The Battery Chemistry is MotoE - Ternary Lithium Battery
The Greprow Blog said it best:
There are many kinds of anode materials for lithium-ion batteries. Depending on the cathode material, they can be divided into lithium cobaltate, lithium manganate, ternary materials, lithium iron phosphate, and lithium titanate.
A ternary lithium battery is a lithium battery that uses three metal oxides, nickel, cobalt, and manganese, as anode material. Since it combines the advantages of lithium cobaltate, lithium nickelate, and lithium manganate, the performance is superior to any of the above single anode materials. The experimental analysis indicates that the three different valence elements form a superlattice structure, and there are obvious synergistic effects between the three components, which makes the material more stable and the discharge platform is as high as 3.6V, so it is considered to be the most promising.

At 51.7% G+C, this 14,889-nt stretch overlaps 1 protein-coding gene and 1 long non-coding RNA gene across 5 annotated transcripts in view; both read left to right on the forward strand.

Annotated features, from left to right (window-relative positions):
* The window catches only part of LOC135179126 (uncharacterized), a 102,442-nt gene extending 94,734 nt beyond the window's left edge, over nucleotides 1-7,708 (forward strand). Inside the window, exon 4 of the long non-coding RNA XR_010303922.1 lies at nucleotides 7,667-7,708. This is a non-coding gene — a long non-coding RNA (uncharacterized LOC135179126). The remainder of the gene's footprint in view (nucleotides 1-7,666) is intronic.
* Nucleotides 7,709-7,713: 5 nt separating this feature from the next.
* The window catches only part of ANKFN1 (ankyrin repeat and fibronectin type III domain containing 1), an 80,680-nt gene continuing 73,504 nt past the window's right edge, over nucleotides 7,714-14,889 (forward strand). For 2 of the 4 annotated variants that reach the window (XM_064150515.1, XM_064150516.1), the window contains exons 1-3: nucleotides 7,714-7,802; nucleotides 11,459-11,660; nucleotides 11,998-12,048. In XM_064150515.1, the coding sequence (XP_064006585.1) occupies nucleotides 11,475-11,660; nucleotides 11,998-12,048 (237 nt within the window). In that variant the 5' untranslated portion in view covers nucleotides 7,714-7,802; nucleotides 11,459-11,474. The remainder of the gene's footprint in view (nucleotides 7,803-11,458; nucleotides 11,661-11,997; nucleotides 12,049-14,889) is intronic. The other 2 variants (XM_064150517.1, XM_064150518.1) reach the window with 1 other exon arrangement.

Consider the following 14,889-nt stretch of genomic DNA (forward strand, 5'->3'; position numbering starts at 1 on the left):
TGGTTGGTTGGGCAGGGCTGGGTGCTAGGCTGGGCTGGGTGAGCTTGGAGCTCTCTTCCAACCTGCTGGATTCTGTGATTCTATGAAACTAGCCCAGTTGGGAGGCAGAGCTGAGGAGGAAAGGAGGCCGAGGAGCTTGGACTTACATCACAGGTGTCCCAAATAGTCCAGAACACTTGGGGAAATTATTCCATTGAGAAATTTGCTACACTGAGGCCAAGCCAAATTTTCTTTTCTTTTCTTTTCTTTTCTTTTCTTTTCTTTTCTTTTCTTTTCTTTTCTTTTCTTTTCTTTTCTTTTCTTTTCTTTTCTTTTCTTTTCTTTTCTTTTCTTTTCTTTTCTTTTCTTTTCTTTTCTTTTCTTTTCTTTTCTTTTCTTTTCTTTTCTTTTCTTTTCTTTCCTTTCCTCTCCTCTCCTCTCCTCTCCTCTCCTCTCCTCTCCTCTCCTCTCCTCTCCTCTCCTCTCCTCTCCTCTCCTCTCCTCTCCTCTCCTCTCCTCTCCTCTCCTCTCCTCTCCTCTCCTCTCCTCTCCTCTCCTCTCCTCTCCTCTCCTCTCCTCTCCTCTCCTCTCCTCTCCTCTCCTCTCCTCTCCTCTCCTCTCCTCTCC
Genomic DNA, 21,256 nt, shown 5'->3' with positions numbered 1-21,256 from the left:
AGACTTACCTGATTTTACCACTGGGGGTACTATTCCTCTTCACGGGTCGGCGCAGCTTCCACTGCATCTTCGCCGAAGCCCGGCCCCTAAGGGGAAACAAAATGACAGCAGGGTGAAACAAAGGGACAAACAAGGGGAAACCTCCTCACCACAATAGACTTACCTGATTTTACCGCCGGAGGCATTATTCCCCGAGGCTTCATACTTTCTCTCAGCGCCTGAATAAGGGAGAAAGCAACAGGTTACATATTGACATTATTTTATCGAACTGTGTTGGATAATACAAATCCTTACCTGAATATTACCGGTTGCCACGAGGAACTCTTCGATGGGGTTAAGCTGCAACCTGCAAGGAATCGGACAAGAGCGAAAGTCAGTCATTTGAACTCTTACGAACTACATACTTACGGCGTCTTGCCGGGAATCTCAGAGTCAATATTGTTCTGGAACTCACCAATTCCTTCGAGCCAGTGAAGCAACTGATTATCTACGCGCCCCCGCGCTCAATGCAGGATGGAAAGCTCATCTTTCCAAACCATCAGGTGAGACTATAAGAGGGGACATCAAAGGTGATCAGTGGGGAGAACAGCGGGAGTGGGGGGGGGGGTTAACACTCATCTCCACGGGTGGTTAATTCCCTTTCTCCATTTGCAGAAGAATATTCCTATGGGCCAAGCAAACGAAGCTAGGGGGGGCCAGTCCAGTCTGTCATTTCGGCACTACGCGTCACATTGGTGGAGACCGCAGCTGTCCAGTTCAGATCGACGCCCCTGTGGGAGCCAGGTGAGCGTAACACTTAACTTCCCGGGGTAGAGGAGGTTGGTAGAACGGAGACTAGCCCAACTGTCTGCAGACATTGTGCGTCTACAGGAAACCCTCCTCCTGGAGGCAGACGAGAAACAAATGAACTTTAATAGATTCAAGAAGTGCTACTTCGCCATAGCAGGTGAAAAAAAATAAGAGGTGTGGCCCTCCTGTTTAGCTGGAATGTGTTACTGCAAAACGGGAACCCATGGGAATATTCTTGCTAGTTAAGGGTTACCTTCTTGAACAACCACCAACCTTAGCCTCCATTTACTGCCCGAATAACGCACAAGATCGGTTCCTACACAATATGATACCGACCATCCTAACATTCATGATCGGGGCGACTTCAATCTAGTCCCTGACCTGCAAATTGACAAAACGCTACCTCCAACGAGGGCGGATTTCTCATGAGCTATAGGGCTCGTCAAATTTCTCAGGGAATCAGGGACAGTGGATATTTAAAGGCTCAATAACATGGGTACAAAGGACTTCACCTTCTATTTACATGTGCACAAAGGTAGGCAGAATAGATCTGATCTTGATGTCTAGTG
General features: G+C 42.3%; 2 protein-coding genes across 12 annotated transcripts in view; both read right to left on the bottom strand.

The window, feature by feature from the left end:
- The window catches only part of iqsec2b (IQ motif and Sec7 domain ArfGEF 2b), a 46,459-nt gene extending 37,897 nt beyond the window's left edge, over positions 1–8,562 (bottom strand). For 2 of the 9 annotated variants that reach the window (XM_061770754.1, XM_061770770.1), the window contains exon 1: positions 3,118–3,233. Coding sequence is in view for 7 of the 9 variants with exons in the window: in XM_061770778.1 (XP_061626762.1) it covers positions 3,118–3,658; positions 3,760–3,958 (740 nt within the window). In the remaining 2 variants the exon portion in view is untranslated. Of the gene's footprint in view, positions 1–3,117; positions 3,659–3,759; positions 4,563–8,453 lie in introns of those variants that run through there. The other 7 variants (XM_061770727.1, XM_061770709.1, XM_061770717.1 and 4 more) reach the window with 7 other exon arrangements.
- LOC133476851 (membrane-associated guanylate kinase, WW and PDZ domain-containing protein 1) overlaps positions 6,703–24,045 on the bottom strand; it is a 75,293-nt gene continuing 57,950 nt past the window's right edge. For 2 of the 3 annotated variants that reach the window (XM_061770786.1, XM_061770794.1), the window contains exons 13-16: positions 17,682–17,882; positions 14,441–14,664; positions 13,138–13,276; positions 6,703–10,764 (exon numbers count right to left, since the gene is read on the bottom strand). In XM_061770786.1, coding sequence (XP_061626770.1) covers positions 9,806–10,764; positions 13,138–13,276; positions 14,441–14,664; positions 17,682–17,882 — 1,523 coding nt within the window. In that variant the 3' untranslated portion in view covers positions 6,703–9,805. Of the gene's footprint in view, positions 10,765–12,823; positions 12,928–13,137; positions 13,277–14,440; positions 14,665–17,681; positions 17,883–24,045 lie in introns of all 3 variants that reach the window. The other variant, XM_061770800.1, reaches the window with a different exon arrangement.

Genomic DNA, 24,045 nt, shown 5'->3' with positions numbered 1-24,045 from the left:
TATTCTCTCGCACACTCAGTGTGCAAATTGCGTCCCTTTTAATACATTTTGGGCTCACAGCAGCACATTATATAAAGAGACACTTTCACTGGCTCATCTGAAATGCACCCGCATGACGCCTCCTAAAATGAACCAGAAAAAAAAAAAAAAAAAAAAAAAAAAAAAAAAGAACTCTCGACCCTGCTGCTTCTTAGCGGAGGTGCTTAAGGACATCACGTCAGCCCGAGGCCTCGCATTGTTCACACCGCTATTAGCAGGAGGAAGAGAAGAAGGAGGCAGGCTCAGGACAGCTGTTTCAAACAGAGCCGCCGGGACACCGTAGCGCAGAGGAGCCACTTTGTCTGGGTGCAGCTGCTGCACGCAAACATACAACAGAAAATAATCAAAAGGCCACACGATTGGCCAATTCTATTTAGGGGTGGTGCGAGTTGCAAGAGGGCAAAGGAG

The current research on ternary materials mainly focuses on the preparation of precursors, the synthesis of materials, and the relationship between electrochemical properties and structure. Most of the transition metal elements Ni, Co, Mn exist in the +2, +3, +4. In the process of charging and discharging, the only electrochemical reactions are Ni2+/Ni4+ and Co3+/Co4+. Participation in the electrochemical reaction only serves to stabilize the structure of the material.
The commonly used synthesis methods in the industry include a high-temperature solid-phase, co-precipitation, sol-gel, hydrothermal synthesis, and combustion. By changing the molar ratio of the three materials in a ternary lithium battery within a certain range and adding the corresponding additives (binder, conductor, fluid collector, etc.)